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Largest US Battery Resource Connects to CAISO Grid, Signaling Next Phase In California’s Storage Growth

Around 170 battery storage systems larger than 1 MW are currently operating in the U.S., but the 62.5 MW first phase of the Gateway project is already the largest in the country, CAISO said in a press release.

Storage resources are becoming more competitive, but installations are really being driven by carbon reduction and clean energy goals, Mohit Chhabra, senior scientist at the Natural Resources Defense Council’s climate and clean energy program, told Utility Dive.

The State Budget Includes $47 Million for the Salton Sea, Here’s How It Will Be Spent

California’s state budget includes $47 million to help the Salton Sea. The new budget was signed by Governor Newsom last month. The ongoing crisis at the Salton Sea has created environmental and human health concerns that have been discussed for decades. “Already we have the largest rate of pediatric asthma hospitalization in the entire state,” said Congressman Dr. Raul Ruiz, 36th district.

EPA Challenged on Limiting State Veto Power Under Water Act

The EPA is facing two separate challenges from environmental groups over its water rule that narrows the ability of states to veto energy infrastructure projects such as oil and gas pipelines if they adversely affect water quality.

Local Teen Creates Torrey Pine Prototype to Help Fight Water Crisis

Among being big, bold and beautiful, the Torrey Pine tree could also be the solution when it comes to helping with the world’s water crisis.

“As a child we would go hiking there [Torrey Pines] every single weekend and see how there were giant puddles under the tree.”

The Most Powerful Renewable Energy

The world’s most relied-upon renewable energy source isn’t wind or sunlight, but water. Last year, the world’s hydropower capacity reached a record 1,308 gigawatts (to put this number in perspective, just one gigawatt is equivalent to the power produced by 1.3 million race horses or 2,000 speeding Corvettes). Utilities throughout the globe rely upon hydropower to generate electricity because it is cheap, easily stored and dispatched, and produced with no fuel combustion, meaning it won’t release carbon dioxide or pollutants the way power plants burning fossil fuels such as coal or natural gas do.

Why Limiting PFAS in Drinking Water is a Challenge in the U.S.

n article in the local newspaper caught Andrea Amico’s eye in May 2014. It reported that one of the three drinking-water wells at a sprawling business and industrial park nearby was shut down because of high levels of chemical contamination.

“Instantly, my heart sank,” says the Portsmouth, New Hampshire, woman. Amico recalls her reaction to the news: “My husband works there and he drinks water all day, and my two kids go to daycare there and they drink water all day.”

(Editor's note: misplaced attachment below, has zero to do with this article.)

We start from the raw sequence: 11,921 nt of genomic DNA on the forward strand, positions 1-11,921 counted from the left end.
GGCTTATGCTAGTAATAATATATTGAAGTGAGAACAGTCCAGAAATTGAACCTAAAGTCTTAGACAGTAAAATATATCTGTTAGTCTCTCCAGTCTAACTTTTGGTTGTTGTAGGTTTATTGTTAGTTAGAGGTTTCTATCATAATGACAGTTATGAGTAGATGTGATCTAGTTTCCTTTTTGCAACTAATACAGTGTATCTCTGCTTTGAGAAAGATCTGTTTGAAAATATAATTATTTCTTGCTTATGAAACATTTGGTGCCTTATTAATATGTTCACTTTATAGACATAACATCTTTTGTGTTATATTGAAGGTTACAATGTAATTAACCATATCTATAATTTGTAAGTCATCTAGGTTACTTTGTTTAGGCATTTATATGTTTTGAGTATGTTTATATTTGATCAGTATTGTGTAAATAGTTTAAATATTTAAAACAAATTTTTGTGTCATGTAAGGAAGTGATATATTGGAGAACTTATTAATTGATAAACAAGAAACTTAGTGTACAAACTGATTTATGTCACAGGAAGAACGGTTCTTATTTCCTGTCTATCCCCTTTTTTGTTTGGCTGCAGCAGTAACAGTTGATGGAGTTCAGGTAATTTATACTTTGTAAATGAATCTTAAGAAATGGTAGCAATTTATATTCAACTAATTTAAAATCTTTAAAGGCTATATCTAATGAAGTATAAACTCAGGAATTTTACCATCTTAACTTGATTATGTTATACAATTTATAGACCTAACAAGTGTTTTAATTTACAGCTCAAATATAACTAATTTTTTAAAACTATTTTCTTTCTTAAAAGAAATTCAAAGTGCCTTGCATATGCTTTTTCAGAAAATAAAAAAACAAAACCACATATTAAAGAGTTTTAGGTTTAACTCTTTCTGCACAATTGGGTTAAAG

She’d never heard of the substances tainting the tap water—Portsmouth was one of the first communities in the US to discover these chemicals in public drinking water. Amico, who holds a master’s degree in occupational therapy and works in health care, started researching health effects from these contaminants and at first found little information.

Today, the situation has changed.

211 San Diego Offers Help With Food, Housing, Utility Bills and More During Pandemic

The answer to resolving many COVID-19 roadblocks faced by our community members can be found at 2-1-1 San Diego through its Community Information Exchange ecosystem.

A Pandemic and Surging Summer Heat Leave Thousands Struggling to Pay Utility Bills

When the coronavirus pandemic forced classrooms to close this spring, Leticia Garcia’s family in Fairfax County, Virginia, quickly ran short of money. Garcia cleans schools for a living and, with her hours sharply reduced, found herself at home with her two daughters.

She cut their cell phone service to keep the water, gas and electricity on. Now, only Garcia and her son, who helps pay the utility bills, have working phones.

IID Agrees to Sell Energy South of the Border

Imperial Irrigation District voted to sell wholesale energy to Mexicali for the months of July, August, and part of September at the July 7, board meeting. The two parties entered into contract June 18, 2019 to facilitate energy transactions between IID and Centro Nacional de Control de Energia, beginning in 2019 and beyond. Energy Manager Marilyn del Bosque Gilbert presented the contract to the board.

Opinion: State Water Board Trying to Drain Away Merced County’s Chief Supply

Less than a week before Christmas in 2016, the State Water Resources Control Board held a single public hearing in our community. The topic? Draining our community’s water supply and sending it to the Bay Delta.

Not only was the hearing deliberately held when our community’s attention was focused on the holiday — it was the only local hearing the Water Board held in Merced before adopting its ill-conceived Bay Delta Water Quality Control Plan SED.